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Fri, Sep 14, 2001 - Page 21 News List

Attacks may hasten profit decline


A pedestrian crosses an intersection in New York's Times Square on Wednesday. The city's streets were mostly deserted in the wake of terrorist strikes on Tuesday. Pundits say that struggling corporate profits in the US may be further damaged by following the attacks on the World Trade Center and the Pentagon.


US companies' fourth-quarter profit may decline as much as 15 percent, or potentially three times worse than expected, after the deadliest terrorist attacks in US history yesterday, said Chuck Hill, research director at Thomson Financial/First Call.

"In this environment, where we're hanging by a thread with consumer spending keeping us going, why, this might be enough to push us over the edge" into a recession, Hill said.

Analysts had forecast a 2.7 percent decline for the fourth quarter before the attacks, he said, and First Call had expected a decline of at least 5 percent. Now the odds are that the decline will be 10 percent to 15 percent, Hill said.

Airlines, hotels and retailers may be among the hardest-hit industries as people avoid flying and the attacks weaken consumer confidence, analysts said. Any retaliatory strikes may also push up oil prices, affecting everything from trucking companies to producers of basic materials like chemicals and paper.

"Shocks of this sort cause a deferral of business expenditure, retrenchment on the part of the consumer," said Byron Wien, director of investment strategy at Morgan Stanley Dean Witter & Co, the largest tenant in the World Trade Center, which collapsed after it was struck by hijacked planes yesterday.

Texas Instruments Inc, Hewlett-Packard Co, Best Buy Co, 7-Eleven Inc and scores of other companies shelved air travel plans after the attacks, which also struck the Pentagon. Almost nine of 10 corporate travel managers expect to curtail air travel in coming weeks, according to a survey by the Business Travel Coalition.

The economy grew 0.2 percent in the second quarter, according to a Commerce Department figure that may be revised. A recession is defined as two quarters of contraction.

US airlines, which last year brought in US$257 million a day in passenger revenue, have been grounded since yesterday. Even when flights resume, analysts expect travel to remain light. Some likened the situation to the period after the Gulf War in the early 1990s, when international travel fell 28 percent and the decline hastened the demise of Eastern Airlines Inc and Pan Am World Airways Inc.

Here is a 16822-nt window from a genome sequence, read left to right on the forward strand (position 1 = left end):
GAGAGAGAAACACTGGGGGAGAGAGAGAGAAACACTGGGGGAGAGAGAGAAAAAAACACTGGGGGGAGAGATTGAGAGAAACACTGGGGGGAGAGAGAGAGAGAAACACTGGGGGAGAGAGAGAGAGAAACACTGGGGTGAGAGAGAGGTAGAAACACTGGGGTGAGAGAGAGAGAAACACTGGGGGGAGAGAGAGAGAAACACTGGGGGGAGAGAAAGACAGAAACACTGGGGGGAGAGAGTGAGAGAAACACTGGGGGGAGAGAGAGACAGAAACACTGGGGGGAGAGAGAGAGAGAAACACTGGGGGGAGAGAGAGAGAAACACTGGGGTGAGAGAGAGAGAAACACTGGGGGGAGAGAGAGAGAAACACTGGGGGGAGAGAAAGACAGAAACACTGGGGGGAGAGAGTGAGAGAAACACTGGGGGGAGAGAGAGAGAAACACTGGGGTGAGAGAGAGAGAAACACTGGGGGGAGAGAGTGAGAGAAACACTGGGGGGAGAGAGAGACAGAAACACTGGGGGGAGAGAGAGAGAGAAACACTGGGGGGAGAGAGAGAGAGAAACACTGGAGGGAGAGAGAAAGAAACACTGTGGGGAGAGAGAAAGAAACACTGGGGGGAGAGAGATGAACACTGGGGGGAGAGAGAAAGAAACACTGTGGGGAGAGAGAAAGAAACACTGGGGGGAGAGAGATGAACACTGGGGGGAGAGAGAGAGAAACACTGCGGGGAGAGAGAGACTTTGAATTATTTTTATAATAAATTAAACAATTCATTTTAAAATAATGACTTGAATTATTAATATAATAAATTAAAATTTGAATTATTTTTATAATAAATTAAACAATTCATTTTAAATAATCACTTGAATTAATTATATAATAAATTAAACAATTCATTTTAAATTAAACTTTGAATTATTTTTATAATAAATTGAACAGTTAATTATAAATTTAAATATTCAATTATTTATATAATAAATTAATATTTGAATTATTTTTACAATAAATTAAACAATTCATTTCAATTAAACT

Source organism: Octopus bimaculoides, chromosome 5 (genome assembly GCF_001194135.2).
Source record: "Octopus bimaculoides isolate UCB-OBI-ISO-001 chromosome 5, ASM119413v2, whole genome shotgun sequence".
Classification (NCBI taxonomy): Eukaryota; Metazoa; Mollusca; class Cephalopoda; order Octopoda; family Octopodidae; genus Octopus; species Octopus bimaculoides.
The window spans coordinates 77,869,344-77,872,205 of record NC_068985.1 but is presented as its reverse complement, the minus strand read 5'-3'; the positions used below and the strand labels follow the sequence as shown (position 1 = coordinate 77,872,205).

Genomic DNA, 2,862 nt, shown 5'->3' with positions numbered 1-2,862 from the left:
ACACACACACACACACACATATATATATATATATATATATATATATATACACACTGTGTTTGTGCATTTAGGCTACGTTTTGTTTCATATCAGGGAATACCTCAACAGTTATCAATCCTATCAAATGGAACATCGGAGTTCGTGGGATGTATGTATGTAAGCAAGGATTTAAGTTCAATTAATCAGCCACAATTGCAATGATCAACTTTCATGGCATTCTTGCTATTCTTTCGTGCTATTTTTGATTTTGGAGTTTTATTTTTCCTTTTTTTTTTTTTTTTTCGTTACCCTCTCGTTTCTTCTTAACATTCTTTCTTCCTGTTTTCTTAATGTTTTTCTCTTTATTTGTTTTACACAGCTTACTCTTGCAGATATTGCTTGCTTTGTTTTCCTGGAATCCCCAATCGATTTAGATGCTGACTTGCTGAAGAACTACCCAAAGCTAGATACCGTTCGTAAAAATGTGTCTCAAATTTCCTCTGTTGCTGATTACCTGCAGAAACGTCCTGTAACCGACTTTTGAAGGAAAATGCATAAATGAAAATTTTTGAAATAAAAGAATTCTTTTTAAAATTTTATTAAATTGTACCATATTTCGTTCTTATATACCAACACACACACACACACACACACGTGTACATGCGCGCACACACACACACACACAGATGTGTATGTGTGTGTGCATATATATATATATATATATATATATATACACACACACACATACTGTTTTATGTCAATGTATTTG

Shares in European and Asian airlines reflect the concern.

British Airways Plc has dropped 21 percent since Monday. Midway Airlines Corp, which is operating under bankruptcy protection, ended all flights and fired 1,700 workers, saying it expects demand to plunge.

If history is any guide, consumer spending will also fall. A measure of US consumer confidence from the Conference Board fell to its lowest level in more than eight years after the Gulf War started in January 1991. Personal spending during that same month fell 0.4 percent.

"There will be a reduction in consumer spending," said Kurt Barnard, president of Barnard's Retail Trend Report. "Part of it is people watching the human tragedy unfolding on TV. That will make them feel guilty about buying anything."

Catalog retailer Lands' End Inc said call volume was 75 percent lower than normal yesterday and 60 percent lower today. On Amazon.com Inc's Internet site, the usual promotions for books and compact discs were replaced by a message about how to contribute to the American Red Cross Disaster Relief Fund.

Shipments of books and other items may be delayed by the grounding of flights, the company said.

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